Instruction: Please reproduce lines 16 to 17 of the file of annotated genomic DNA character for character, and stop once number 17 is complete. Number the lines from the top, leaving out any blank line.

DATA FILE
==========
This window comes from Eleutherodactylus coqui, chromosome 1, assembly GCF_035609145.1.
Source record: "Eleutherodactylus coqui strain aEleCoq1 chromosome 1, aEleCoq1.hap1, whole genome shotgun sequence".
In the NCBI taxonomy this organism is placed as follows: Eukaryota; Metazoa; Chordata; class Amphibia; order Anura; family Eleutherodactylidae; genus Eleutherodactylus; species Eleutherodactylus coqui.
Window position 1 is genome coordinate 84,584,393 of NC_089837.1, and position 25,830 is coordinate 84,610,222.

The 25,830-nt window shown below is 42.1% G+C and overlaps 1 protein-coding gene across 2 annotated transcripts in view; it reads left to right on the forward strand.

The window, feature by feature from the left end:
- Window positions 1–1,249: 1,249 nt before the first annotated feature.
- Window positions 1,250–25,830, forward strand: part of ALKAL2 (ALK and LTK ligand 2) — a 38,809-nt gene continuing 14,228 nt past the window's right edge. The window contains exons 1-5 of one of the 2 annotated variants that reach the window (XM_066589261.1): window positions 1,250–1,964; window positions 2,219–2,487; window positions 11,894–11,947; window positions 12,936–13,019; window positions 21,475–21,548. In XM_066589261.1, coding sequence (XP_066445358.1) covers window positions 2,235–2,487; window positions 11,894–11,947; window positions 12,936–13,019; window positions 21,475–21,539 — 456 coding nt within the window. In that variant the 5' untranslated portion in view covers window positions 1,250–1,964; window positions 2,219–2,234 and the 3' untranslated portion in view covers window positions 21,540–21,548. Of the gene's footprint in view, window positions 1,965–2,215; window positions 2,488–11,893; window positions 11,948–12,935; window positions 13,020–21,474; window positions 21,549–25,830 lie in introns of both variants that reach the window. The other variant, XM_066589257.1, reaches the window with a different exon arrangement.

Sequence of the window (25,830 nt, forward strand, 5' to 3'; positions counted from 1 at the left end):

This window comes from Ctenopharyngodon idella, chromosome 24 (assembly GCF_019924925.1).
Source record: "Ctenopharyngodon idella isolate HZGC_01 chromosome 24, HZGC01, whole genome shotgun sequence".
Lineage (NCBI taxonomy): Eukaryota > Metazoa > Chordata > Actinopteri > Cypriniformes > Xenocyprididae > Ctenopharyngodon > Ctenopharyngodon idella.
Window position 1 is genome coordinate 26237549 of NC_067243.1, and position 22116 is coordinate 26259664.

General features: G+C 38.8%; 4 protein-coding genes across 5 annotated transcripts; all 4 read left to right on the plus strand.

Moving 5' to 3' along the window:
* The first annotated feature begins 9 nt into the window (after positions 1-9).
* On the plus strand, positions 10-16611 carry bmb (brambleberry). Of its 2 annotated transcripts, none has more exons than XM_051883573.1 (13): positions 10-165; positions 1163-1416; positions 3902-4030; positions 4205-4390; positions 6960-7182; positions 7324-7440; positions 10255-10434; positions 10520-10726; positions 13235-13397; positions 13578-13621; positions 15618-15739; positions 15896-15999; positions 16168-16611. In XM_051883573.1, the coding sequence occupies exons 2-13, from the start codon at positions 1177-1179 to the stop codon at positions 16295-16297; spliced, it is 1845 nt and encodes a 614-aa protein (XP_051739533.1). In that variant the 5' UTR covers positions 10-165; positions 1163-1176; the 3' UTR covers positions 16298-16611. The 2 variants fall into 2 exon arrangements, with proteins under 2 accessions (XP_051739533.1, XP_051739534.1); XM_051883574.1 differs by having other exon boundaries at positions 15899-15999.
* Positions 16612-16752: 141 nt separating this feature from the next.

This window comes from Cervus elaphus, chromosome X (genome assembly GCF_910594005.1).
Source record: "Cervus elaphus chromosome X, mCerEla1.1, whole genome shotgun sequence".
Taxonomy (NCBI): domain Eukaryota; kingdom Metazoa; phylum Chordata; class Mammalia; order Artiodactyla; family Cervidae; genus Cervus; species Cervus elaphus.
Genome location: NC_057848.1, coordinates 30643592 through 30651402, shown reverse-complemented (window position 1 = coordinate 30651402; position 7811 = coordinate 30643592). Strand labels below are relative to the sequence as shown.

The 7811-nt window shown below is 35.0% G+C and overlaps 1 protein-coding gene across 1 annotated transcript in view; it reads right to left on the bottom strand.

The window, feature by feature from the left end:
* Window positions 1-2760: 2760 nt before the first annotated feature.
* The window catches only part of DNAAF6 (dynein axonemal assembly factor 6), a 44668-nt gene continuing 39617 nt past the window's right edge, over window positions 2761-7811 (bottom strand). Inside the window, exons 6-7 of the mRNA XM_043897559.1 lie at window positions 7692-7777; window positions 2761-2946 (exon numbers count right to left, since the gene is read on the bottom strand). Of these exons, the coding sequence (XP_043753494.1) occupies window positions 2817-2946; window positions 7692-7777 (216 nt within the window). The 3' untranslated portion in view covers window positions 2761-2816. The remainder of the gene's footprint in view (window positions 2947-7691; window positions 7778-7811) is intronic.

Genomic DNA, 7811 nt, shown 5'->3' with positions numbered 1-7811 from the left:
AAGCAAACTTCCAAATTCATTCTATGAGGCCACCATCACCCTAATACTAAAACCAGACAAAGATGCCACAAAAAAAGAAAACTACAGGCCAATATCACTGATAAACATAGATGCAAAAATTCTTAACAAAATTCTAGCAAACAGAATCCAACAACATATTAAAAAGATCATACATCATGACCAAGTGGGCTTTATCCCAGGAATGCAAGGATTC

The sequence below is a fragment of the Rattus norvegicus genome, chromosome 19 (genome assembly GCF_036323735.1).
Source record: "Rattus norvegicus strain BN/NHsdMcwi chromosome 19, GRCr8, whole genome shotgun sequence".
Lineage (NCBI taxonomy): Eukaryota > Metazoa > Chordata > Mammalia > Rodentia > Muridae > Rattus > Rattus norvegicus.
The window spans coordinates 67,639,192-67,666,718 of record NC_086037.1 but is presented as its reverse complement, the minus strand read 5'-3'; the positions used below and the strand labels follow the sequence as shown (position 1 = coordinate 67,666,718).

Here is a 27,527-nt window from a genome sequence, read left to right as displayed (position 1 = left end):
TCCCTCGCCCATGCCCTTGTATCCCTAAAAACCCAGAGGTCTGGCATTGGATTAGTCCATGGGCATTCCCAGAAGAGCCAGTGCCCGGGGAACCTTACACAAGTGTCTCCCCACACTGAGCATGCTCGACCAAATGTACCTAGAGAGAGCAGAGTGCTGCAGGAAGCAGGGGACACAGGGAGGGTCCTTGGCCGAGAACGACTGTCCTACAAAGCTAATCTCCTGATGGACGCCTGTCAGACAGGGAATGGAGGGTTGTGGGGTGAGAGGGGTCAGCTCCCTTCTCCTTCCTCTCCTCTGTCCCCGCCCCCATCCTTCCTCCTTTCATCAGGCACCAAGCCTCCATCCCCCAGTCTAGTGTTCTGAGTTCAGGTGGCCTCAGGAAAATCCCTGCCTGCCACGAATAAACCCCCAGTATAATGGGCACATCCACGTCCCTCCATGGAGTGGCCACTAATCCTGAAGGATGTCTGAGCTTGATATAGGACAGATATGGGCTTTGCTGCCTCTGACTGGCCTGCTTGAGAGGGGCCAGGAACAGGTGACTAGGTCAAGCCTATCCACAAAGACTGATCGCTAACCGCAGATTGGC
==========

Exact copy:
* The first annotated feature begins 9 nt into the window (after positions 1-9).
* On the plus strand, positions 10-16611 carry bmb (brambleberry). Of its 2 annotated transcripts, none has more exons than XM_051883573.1 (13): positions 10-165; positions 1163-1416; positions 3902-4030; positions 4205-4390; positions 6960-7182; positions 7324-7440; positions 10255-10434; positions 10520-10726; positions 13235-13397; positions 13578-13621; positions 15618-15739; positions 15896-15999; positions 16168-16611. In XM_051883573.1, the coding sequence occupies exons 2-13, from the start codon at positions 1177-1179 to the stop codon at positions 16295-16297; spliced, it is 1845 nt and encodes a 614-aa protein (XP_051739533.1). In that variant the 5' UTR covers positions 10-165; positions 1163-1176; the 3' UTR covers positions 16298-16611. The 2 variants fall into 2 exon arrangements, with proteins under 2 accessions (XP_051739533.1, XP_051739534.1); XM_051883574.1 differs by having other exon boundaries at positions 15899-15999.